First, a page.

A former Marine was sentenced to 25 years in prison Friday for firing shots at the Pentagon and other military facilities in 2010, but federal prosecutors said it was just the start of a violent campaign to register his anger at the wars in Iraq and Afghanistan.

Yonathan Melaku, 24, of Fairfax County told investigators that he wanted people to “be afraid for supporting the war,” so he fired at the National Museum of the Marine Corps in Triangle twice, the Pentagon, and then at Marine Corps and Coast Guard recruiting centers in Northern Virginia. No one was injured.

When he believed that the public wasn’t heeding his message, he planned to deface 2,379 graves at Arlington National Cemetery, shoot at more buildings and then blow up a military fuel tanker truck, according to court documents.

“A terrorist instills fear in the public, and that’s exactly what you did,” U.S. District Judge Gerald Bruce Lee said before he sentenced Melaku in federal court in Alexandria. “You remind me of the snipers.”

Melaku was arrested in June 2011 at Arlington National Cemetery before he could carry out the rest of his campaign. He had a backpack full of spent shells, ammonium nitrate (a component of homemade explosives) and spray paint that he planned to use to scrawl Arabic phrases on the tombstones of those who served in the Iraq and Afghanistan wars.

Yonathan Melaku

Last January, Melaku reached a deal with prosecutors to plead guilty to three charges related to the shootings: injuring property of the United States, use of a firearm during a crime of violence and attempted injury to veterans’ memorials on U.S. property. The agreement called for a 25-year sentence.

In court Friday, Melaku did not speak about the crimes, but his attorneys and family members sketched a portrait of a young man who was delusional and suffering from schizophrenia.

Melaku’s attorneys said they had filed a motion asking for a judge to review the plea deal and had considered an insanity plea after a government doctor’s recent diagnosed mental illness. But on Friday, they withdrew the motion.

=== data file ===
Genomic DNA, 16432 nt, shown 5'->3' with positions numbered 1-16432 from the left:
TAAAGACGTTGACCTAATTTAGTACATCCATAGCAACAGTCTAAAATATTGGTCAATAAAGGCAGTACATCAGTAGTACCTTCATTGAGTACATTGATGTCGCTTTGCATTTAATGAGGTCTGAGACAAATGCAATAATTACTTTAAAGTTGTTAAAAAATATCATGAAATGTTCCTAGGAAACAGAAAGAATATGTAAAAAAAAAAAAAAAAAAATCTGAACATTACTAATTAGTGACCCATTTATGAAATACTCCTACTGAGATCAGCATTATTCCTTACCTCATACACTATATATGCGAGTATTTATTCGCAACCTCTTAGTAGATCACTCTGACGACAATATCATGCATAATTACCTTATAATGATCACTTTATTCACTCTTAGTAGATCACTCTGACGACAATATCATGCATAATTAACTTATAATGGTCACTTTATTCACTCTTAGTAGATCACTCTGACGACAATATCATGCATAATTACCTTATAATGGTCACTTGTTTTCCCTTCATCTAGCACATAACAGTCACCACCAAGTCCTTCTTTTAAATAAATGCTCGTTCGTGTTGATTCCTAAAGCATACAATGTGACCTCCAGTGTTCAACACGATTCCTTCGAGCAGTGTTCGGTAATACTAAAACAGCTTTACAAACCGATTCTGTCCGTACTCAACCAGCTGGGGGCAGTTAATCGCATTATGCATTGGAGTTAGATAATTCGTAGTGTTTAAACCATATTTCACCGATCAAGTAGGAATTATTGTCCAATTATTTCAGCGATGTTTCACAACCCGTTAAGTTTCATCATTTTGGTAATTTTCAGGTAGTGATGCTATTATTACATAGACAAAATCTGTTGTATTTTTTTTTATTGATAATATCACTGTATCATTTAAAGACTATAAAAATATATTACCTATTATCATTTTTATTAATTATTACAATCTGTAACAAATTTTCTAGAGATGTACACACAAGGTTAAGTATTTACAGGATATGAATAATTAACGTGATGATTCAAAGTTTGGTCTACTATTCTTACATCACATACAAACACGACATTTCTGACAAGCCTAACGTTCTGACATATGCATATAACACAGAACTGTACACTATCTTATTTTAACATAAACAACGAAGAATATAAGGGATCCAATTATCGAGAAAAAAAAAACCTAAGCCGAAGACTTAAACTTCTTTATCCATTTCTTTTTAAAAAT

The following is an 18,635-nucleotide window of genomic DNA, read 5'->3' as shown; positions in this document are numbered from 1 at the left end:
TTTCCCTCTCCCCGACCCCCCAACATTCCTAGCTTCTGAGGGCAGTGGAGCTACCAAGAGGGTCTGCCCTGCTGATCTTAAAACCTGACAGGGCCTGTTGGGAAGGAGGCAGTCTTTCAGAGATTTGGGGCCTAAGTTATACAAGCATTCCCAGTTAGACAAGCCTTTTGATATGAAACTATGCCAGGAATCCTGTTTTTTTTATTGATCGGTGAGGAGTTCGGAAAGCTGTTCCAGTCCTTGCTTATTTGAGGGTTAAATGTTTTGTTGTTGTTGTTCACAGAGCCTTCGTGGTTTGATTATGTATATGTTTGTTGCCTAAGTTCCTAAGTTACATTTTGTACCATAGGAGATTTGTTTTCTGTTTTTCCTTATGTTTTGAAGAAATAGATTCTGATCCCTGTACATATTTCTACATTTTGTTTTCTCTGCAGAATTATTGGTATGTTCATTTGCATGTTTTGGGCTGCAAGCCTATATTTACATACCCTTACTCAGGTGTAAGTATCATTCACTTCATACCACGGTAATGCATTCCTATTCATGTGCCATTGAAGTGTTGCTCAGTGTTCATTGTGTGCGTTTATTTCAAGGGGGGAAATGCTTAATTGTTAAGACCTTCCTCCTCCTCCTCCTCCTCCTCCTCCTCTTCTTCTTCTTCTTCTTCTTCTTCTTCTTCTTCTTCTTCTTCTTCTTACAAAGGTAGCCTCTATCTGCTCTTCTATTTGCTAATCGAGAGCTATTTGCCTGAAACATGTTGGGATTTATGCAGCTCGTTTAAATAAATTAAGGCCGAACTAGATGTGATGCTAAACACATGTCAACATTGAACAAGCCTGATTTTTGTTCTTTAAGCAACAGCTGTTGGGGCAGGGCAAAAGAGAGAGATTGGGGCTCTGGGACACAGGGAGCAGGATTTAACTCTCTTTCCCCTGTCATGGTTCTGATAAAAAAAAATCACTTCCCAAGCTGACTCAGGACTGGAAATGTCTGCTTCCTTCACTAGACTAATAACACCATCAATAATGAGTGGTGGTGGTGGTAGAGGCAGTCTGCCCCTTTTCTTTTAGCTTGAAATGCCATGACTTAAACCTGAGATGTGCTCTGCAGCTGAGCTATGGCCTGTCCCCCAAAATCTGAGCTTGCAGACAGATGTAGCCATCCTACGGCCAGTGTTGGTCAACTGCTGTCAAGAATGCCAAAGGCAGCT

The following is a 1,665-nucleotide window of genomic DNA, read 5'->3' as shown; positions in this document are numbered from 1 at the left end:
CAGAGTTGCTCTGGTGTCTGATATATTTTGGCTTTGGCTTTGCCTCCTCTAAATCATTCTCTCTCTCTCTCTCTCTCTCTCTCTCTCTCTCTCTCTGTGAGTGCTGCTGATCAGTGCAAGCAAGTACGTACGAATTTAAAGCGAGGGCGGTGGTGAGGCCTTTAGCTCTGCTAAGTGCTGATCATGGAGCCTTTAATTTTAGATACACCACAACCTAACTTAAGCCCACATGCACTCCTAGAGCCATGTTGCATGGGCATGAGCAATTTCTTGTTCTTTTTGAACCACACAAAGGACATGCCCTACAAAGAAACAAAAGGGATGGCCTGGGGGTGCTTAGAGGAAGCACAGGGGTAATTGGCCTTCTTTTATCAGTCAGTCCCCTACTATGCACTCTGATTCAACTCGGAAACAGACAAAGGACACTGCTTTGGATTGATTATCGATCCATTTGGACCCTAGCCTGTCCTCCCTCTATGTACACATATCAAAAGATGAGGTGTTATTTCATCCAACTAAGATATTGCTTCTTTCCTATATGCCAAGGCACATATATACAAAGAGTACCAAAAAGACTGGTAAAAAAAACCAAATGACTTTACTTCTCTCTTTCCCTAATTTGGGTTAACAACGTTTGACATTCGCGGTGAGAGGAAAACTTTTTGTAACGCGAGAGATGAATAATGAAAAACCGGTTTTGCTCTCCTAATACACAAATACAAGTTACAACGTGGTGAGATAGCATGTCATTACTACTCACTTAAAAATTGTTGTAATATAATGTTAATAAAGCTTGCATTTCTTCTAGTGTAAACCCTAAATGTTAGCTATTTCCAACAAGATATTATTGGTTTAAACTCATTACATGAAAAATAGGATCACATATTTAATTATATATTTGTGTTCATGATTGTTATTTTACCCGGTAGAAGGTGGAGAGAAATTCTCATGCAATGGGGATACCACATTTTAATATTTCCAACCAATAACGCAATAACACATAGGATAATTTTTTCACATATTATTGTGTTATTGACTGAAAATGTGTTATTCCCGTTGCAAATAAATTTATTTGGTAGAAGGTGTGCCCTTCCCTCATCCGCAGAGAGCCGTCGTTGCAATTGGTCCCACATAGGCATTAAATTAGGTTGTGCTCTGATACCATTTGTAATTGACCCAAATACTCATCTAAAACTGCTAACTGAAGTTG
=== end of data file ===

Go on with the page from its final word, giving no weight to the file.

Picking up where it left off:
They said that Melaku chose to proceed with the plea deal instead of risking a trial and a conviction that could have sent him to prison for 85 years.

Nevertheless, his relatives pleaded for leniency, saying that Melaku was generous, especially toward the poor.

“My son is a sick person, not a terrorist,” the family wrote in a statement read in court. ”He is a kind, respectful and thoughtful person.”

Melaku was born in Ethi­o­pia and raised in Northern Virginia. He enlisted in the Marine Corps in 2007 and became a naturalized citizen in 2009.

In its statement, his family said that after he returned from serving with the Marines, he was a changed person. He began exhibiting bizarre behavior 2010; that year, he was convicted of smashing car windows in Leesburg and served a six-month sentence.

Melaku told investigators that he was radicalized after the Iraq War in 2003.

All five of the shootings occurred in the early morning hours, and prosecutors said they don’t believe that he intended to harm anyone.

In October 2010, Melaku twice fired a 9mm handgun at the Marine Corps museum, damaging windows. During the second shooting there, he recorded a video of himself wearing a ski mask and firing out a window of his car, according to court documents.

“Last time I hit them, they turned off the lights for like . . . four or five days. . . . Punks! ” he is heard saying on the video. “Now, here we go again. This time, I’m gonna turn it off permanently.”

After shooting, Melaku is heard saying “Allahu Akbar” — Arabic for “God is great.”

He fired at the Pentagon in mid-October 2010, striking windows. Later that month, he fired on the Marine Corps recruiting substation in Chantilly, and in November he shot at a Coast Guard recruiting center in Woodbridge.

He was arrested June 17, 2011, after law enforcement officers spotted him in Fort Myer in Arlington County. He dropped his backpack, containing the explosive material and spray paint, and fled but was eventually apprehended at the cemetery.

In a spiral notebook in his backpack, authorities found statements referencing the Taliban, al-Qaeda and Osama Bin Laden.

Melaku “took calculated steps to target specific military buildings, cover up his crimes, and plan even more destruction should his message not be heard,” Neil H. MacBride, U.S. attorney for the Eastern District of Virginia, said in a statement. “This sentence is just punishment for the danger he poses to our community.”